North Ferriby

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North Ferriby
East Riding
High Street, North Ferriby - - 584009.jpg
High street
Grid reference: SE985258
Location: 53°43’12"N, 0°30’28"W
Population: 3,893  (2011)
Post town: North Ferriby
Postcode: HU14
Dialling code: 01482
Local Government
Council: East Riding of Yorkshire
Haltemprice and Howden

North Ferriby is a village in the East Riding of Yorkshire. It stands on the north bank of the Humber Estuary, approximately eight miles west of Kingston upon Hull city centre. To the north, atop a hill, stands Swanland. Melton is close by to the west.

Directly opposite the village, on the south bank of the Humber in Lincolnshire is South Ferriby. North Ferriby is generally referred to as "Ferriby" by locals on the north bank, except where confusion might arise.

Ferriby parish had a population of 3,893 recorded in 2011.

North Ferriby Station

The village is served by Ferriby railway station which is on the Selby Line.

Parish church

The village church, All Saints, has a distinctive spire, designed by John Loughborough Pearson, R.A. (1817–97). The church was completed in 1848. Today it is a Grade II listed building.[1] The current vicar is Reverend Matthew Brailsford. The parish used to have extensive holdings, including St Mary Lowgate in Hull.

A wooden church was built in the Anglo-Saxon period was replaced by the village’s first stone church around 1150.


Humber Estuary

"The archaeology of the intertidal wetlands of the Humber Estuary is of international importance, and includes prehistoric boats, trackways, fishtraps and platforms, Roman settlements and ports and Post-Mediæval fishweirs."[2]

The foreshore of North Ferriby, within the Humber Estuary, is the site of the earliest sewn plank boats known outside Egypt.[3] In 1931, wooden planks belonging to an ancient boat were discovered by local man Ted Wright on the shore of the Humber. Two further boats have since been discovered. Estimates using radiocarbon dating have placed the origin of the boats to the Bronze Age, between 2030 and 1680 BC. The Ferriby Boats are the earliest known boats found in Europe.

In addition, Bronze Age round barrows were found near North Ferriby by archaeologists excavating the land on which the A63 road|A63 junction was built. There was also evidence of Iron Age and early Romano-British activity in that area.

All Saints' Church

Ferryby is believed to have ben founded by Scandinavian settlers, is its name is from the Danish ‘’Ferja bi’’ (place by a ferry),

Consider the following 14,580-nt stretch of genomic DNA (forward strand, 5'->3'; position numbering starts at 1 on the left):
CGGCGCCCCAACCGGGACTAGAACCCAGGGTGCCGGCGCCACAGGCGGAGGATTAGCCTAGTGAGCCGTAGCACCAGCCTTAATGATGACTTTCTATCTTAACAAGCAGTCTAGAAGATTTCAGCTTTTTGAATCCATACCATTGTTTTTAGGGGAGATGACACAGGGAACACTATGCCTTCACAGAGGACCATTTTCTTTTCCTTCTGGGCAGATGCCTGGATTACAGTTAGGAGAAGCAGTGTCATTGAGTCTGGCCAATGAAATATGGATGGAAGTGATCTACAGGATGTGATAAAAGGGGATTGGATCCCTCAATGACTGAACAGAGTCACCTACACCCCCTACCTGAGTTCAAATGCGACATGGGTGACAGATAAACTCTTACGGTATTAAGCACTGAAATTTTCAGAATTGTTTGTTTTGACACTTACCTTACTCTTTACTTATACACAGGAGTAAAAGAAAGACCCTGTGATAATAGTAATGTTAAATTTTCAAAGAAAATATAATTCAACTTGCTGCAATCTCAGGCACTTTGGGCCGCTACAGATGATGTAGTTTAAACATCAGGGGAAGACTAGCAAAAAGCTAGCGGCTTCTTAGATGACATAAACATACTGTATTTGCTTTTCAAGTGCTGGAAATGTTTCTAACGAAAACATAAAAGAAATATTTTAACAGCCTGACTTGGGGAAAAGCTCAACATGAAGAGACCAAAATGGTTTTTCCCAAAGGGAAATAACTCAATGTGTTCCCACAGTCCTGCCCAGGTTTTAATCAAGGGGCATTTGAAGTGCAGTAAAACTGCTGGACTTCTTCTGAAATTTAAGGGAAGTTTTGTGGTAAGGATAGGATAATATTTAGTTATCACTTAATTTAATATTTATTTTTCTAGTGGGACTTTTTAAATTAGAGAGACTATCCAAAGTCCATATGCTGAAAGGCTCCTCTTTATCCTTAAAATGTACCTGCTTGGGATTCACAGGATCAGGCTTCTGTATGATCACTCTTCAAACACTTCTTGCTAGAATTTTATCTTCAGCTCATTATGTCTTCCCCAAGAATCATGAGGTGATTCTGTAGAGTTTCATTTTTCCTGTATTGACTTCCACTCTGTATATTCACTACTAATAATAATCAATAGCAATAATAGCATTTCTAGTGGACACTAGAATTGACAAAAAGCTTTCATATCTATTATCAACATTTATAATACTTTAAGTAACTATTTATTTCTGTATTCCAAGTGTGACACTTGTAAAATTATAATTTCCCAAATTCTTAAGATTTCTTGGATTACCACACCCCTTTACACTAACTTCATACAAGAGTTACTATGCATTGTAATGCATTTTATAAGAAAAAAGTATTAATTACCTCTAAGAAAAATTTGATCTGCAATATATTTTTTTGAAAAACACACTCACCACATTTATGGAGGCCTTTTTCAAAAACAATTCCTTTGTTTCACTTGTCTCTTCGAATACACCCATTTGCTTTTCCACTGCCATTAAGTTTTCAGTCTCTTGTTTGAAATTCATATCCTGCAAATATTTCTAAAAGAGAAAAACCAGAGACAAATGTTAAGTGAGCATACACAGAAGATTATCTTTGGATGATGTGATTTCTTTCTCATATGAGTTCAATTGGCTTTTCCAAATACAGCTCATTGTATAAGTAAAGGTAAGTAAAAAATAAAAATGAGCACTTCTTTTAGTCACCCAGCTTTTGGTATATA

Ferriby Priory

The village was once significant for Ferriby Priory, around 1160, of the order of Knights Templar, founded by Lord Eustace Broomfleet de Vesci,[4] in the reign of King John, anno 1200, as appears from an ancient manuscript formerly in the possession of the late Luke Lillingston, Esq. of North Ferriby, the Owner of the priory. It was dissolved along with the lesser monasteries, in 1536. The site of this priory is said to have been in the possession of 100 different persons "in the space of no more than 130 years after its dissolution".

The village has, in succession, been the patrimonial possession of the Mortimers, the Poles and the Bacons. It retains the elements of several elegant mansions from about 1750 as Hull merchants started to build large houses (such as Ferriby House) with cottages for workers.

About the village

The village has a pub, the Duke of Cumberland, a British Legion club, a range of local shops, a squash club with three courts, village hall and parish hall.

A public footpath that forms part of the Trans Pennine Trail and the Yorkshire Wolds Way, runs from Ferriby to Hessle alongside the Humber estuary, with views of the Humber Bridge. On this path is the site where the Ferriby Boats were found.

Outside links

("Wikimedia Commons" has material
about North Ferriby)


  1. National Heritage List 1347004: Church of All Saints (Grade II listing)
  2. van de Noort, Robert; Ellis, Stephen (2000). The Humber estuary: managing the archaeological resource in a dynamic environment.. Geological Society, London, Special Publications 175, no. 1. pp. 419–427. 
  3. Chapman, Henry P.; Chapman, Philip R. (2005). "Seascapes and Landscapes—the Siting of the Ferriby Boat Finds in the Context of Prehistoric Pilotage". International Journal of Nautical Archaeology 34 (1): 43–50. doi:10.1111/j.1095-9270.2005.00042.x. 
  4. Beck, Egerton (1911). "The Order of the Temple at North Ferriby". The English Historical Review 26 (103): 498–501. 
  • Gazetteer — A–Z of Towns Villages and Hamlets. East Riding of Yorkshire Council. 2006. p. 8.